This Homemade Falooda is a childhood favorite of mine! A uniquely delicious drink and very popular in South Asia, it’s a rose and vanilla flavored milkshake, that you will love too! 🙂
Authentic homemade falooda recipe, made from scratch with a homemade falooda syrup!
Updated: August 2019
Why you should make this falooda recipe (faluda recipe)
- It’s made from scratch. This homemade falooda syrup recipe is easy, and you know exactly what goes into it, unlike store-bought syrups.
- The flavor is TRULY authentic! Thanks to a simple, secret ingredient, the flavor of this falooda is 100% authentic.
- It’s an addictively delicious milkshake flavor that is also quite unique and exotic (especially if you’re not from the south Asian region where this drink is popular).
- Both kids and adults will love this milkshake!
What is falooda (faluda)?
Falooda is a very popular drink in South Asia. It originated in India, but it’s just as popular in Sri Lanka too. As kids, we used to frequent places called “Bombay Sweet shops” in Sri Lanka, that served traditional sweets from India. Visiting these stores were considered a treat, because you can actually SMELL the sugar and floral scents before you even entered the store. Apparently parents don’t like loading up their kids with sugar… who knew? Falooda was my go-to drink, and Laddu was my go-to dessert!
It’s a beautiful pink milkshake, that is not only unique in flavor, but has all these add-ins that give a chewy textural contrast to the creamy milkshake.
For an alcoholic version of this drink, check out my Vanilla Rose and White Chocolate Cocktail! All the flavors of authentic falooda, but with alcohol!
Why make this recipe from scratch?
It wasn’t by choice that I started making falooda from scratch. Since I moved away from Sri Lanka, it was hard to find authentic falooda syrup in stores. For years, I waited until I could buy the syrup from the local Sri Lankan store, but they didn’t always have it. The Sri Lankan falooda syrup was marketed as MD Artificial Sherbet Syrup.
And when I moved away from the city, it was even harder to find any Sri Lankan store, let alone the falooda syrup. I tried for many years to make this drink at home, trying all brands of rose water, rose extract, and sharbat syrup to recreate my childhood favorite at home. It was similar, but not the same.
Making this homemade falooda recipe from scratch,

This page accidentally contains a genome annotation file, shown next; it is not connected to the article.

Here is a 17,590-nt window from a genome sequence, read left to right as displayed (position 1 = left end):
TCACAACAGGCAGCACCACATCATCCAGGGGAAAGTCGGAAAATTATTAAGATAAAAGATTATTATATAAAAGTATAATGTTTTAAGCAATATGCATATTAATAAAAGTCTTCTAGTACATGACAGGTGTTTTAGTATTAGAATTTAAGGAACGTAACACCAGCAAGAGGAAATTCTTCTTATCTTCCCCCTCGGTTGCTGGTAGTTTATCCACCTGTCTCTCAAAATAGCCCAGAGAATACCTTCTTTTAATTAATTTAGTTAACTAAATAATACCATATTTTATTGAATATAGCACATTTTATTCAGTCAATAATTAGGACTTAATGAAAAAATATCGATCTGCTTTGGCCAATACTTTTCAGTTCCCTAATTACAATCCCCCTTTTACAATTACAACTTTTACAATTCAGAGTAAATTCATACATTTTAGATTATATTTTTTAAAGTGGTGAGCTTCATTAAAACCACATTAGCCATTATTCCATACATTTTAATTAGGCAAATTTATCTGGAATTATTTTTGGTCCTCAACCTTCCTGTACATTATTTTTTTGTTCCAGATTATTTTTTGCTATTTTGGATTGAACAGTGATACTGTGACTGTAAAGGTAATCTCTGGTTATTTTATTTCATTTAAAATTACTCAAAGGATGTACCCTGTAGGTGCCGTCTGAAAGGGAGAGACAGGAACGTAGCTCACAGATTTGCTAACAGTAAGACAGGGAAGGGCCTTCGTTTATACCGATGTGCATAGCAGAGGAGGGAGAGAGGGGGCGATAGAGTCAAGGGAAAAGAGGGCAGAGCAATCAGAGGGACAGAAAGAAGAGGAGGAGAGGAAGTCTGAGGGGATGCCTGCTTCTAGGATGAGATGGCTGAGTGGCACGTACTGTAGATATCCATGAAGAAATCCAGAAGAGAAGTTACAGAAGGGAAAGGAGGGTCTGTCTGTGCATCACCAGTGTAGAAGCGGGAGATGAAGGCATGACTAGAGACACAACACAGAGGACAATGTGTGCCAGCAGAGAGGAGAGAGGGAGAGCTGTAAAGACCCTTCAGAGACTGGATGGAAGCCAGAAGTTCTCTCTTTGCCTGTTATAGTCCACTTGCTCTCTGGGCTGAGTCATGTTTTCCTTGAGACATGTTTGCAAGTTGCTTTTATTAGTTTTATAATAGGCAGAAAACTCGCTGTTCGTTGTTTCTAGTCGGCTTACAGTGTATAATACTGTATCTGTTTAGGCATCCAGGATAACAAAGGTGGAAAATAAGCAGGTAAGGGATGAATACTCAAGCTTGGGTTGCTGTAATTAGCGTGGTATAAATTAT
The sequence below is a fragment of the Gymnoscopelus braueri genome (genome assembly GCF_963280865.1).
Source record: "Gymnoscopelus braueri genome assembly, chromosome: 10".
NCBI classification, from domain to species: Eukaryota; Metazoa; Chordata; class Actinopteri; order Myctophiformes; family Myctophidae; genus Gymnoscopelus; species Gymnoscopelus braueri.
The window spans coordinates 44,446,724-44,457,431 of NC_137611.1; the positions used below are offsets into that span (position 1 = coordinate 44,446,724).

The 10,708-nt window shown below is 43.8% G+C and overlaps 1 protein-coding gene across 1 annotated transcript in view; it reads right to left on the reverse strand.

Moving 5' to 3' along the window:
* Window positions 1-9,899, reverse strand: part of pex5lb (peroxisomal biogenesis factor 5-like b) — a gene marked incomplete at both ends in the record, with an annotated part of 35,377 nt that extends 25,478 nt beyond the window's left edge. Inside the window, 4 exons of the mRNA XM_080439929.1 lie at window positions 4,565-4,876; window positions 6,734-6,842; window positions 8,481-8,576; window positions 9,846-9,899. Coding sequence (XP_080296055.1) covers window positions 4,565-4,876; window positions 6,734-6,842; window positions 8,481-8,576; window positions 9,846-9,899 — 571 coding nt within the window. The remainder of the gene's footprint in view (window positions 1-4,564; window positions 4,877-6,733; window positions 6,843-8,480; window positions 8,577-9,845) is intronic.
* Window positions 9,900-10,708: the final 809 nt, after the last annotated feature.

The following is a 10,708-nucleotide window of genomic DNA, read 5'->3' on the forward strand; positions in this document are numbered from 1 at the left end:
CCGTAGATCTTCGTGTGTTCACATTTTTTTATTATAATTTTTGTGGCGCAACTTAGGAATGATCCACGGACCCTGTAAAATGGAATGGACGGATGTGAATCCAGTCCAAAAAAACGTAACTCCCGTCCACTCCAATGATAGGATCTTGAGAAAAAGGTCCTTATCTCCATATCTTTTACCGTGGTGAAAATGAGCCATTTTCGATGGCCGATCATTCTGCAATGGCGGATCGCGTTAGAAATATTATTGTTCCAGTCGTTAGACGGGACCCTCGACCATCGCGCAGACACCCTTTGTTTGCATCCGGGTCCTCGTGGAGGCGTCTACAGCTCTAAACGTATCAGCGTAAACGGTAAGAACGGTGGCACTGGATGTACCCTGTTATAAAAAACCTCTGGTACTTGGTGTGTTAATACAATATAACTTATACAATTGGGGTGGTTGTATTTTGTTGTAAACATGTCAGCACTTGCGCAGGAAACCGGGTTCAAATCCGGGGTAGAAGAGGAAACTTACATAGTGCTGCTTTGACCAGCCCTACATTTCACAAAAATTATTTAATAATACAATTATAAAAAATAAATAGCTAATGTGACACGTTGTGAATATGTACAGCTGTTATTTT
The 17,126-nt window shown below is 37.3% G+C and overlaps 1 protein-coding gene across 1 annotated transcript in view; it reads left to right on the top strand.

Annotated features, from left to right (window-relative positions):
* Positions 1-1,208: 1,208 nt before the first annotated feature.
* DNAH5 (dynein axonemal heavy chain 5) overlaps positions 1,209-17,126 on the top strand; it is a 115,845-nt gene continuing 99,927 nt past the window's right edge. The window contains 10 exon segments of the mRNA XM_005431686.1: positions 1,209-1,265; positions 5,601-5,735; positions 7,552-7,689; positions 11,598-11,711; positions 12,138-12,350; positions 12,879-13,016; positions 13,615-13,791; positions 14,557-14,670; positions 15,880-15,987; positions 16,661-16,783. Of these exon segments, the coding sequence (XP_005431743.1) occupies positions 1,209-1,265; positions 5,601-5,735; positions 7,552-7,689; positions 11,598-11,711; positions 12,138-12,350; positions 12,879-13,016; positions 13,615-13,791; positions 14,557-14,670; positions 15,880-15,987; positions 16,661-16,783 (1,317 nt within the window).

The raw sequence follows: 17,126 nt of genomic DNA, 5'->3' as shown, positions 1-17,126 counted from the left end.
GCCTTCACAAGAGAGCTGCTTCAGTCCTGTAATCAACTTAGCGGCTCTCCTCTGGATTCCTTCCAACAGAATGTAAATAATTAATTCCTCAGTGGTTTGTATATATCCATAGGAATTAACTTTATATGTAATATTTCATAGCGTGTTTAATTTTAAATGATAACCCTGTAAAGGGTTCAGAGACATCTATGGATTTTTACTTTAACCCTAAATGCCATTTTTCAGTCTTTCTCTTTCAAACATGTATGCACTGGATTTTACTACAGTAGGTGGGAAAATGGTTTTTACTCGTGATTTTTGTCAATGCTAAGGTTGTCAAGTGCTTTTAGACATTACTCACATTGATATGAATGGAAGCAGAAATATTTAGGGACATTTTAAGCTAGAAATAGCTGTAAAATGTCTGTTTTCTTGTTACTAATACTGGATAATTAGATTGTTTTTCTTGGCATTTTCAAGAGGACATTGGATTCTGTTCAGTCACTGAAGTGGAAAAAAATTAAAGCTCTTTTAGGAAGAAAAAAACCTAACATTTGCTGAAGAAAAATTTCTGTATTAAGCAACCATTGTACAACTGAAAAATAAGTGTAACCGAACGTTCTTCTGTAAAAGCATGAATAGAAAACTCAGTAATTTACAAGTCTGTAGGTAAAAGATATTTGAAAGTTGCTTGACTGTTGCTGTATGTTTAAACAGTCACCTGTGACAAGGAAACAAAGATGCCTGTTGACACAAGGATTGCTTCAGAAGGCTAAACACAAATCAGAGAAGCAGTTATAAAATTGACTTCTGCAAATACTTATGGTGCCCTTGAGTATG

- is great for anyone like me, that’s living overseas and has no access to this drink, or the syrup to make it with.
- for anyone who wants to know precisely what goes into their milkshake, because the store-bought syrup typically has a lot of preservatives and chemicals.
- for anyone who has never had falooda before, but wants to try a uniquely delicious milkshake!
Most falooda recipes online show you how to make the drink with falooda syrup OR with sharbat syrup. Falooda made with sharbat syrup misses a core part of the flavor of the authentic milkshake, and simply tastes like rose water +milk. Plus, store-bought falooda syrup has ingredients that have no business being in a kid’s drink.
So today, I’m going to show you how to make classic homemade falooda FROM SCRATCH, starting with the falooda syrup.
So what is the secret ingredient?
It is by happy coincidence that I was able to recreate this authentic flavor! I finally figured out the secret ingredient after years of trying different recipes. It was vanilla! Just good ol’ plain vanilla extract!
This Raspberry, Pistachio and Rose Swiss Meringue Buttercream was responsible for this serendipitous discovery. I remember asking Mr K to taste-test the frosting, which he did, and then stopped, reached out for a little more, tasted it again and then looked at me and said “this tastes just like falooda!” I told him it was rose water, not falooda syrup, but then when I tasted it, it hit me too! There was something that I added to my frosting (which I made using rose water) that made it taste like the falooda from our childhood.